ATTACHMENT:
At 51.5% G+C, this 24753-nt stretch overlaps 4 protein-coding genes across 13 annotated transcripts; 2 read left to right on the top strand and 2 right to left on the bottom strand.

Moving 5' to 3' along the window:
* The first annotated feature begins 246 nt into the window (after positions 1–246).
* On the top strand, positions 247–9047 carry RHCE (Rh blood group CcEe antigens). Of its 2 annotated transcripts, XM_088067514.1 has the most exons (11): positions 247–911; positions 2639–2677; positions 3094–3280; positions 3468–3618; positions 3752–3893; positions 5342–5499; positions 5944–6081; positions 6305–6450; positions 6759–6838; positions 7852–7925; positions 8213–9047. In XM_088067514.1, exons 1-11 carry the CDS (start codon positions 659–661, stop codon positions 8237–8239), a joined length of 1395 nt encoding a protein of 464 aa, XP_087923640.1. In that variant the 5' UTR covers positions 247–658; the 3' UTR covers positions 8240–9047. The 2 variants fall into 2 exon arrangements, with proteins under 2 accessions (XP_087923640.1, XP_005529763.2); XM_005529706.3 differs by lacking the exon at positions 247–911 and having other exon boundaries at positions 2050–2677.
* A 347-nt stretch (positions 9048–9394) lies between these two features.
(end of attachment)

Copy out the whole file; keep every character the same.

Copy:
At 51.5% G+C, this 24753-nt stretch overlaps 4 protein-coding genes across 13 annotated transcripts; 2 read left to right on the top strand and 2 right to left on the bottom strand.

Moving 5' to 3' along the window:
* The first annotated feature begins 246 nt into the window (after positions 1–246).
* On the top strand, positions 247–9047 carry RHCE (Rh blood group CcEe antigens). Of its 2 annotated transcripts, XM_088067514.1 has the most exons (11): positions 247–911; positions 2639–2677; positions 3094–3280; positions 3468–3618; positions 3752–3893; positions 5342–5499; positions 5944–6081; positions 6305–6450; positions 6759–6838; positions 7852–7925; positions 8213–9047. In XM_088067514.1, exons 1-11 carry the CDS (start codon positions 659–661, stop codon positions 8237–8239), a joined length of 1395 nt encoding a protein of 464 aa, XP_087923640.1. In that variant the 5' UTR covers positions 247–658; the 3' UTR covers positions 8240–9047. The 2 variants fall into 2 exon arrangements, with proteins under 2 accessions (XP_087923640.1, XP_005529763.2); XM_005529706.3 differs by lacking the exon at positions 247–911 and having other exon boundaries at positions 2050–2677.
* A 347-nt stretch (positions 9048–9394) lies between these two features.